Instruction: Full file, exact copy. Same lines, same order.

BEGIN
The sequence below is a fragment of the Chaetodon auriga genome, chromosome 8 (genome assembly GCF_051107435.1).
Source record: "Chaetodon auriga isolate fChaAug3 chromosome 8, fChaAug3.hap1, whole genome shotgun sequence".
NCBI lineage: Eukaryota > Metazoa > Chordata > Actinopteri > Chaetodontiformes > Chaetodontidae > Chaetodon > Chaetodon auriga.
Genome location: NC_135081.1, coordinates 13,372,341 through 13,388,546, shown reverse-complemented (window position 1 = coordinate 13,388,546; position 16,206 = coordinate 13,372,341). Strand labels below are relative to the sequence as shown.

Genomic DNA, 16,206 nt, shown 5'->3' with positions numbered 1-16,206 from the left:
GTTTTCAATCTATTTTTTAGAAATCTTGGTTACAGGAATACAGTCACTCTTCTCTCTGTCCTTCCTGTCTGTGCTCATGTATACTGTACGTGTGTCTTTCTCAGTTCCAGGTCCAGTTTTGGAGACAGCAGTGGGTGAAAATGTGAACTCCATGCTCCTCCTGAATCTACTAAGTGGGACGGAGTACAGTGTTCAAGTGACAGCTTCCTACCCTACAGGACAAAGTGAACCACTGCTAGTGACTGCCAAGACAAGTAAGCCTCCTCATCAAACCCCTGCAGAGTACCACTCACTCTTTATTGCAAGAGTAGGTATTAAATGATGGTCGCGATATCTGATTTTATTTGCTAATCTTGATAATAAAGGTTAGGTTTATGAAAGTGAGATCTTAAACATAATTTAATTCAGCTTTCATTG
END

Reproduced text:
The sequence below is a fragment of the Chaetodon auriga genome, chromosome 8 (genome assembly GCF_051107435.1).
Source record: "Chaetodon auriga isolate fChaAug3 chromosome 8, fChaAug3.hap1, whole genome shotgun sequence".
NCBI lineage: Eukaryota > Metazoa > Chordata > Actinopteri > Chaetodontiformes > Chaetodontidae > Chaetodon > Chaetodon auriga.
Genome location: NC_135081.1, coordinates 13,372,341 through 13,388,546, shown reverse-complemented (window position 1 = coordinate 13,388,546; position 16,206 = coordinate 13,372,341). Strand labels below are relative to the sequence as shown.

Genomic DNA, 16,206 nt, shown 5'->3' with positions numbered 1-16,206 from the left:
GTTTTCAATCTATTTTTTAGAAATCTTGGTTACAGGAATACAGTCACTCTTCTCTCTGTCCTTCCTGTCTGTGCTCATGTATACTGTACGTGTGTCTTTCTCAGTTCCAGGTCCAGTTTTGGAGACAGCAGTGGGTGAAAATGTGAACTCCATGCTCCTCCTGAATCTACTAAGTGGGACGGAGTACAGTGTTCAAGTGACAGCTTCCTACCCTACAGGACAAAGTGAACCACTGCTAGTGACTGCCAAGACAAGTAAGCCTCCTCATCAAACCCCTGCAGAGTACCACTCACTCTTTATTGCAAGAGTAGGTATTAAATGATGGTCGCGATATCTGATTTTATTTGCTAATCTTGATAATAAAGGTTAGGTTTATGAAAGTGAGATCTTAAACATAATTTAATTCAGCTTTCATTG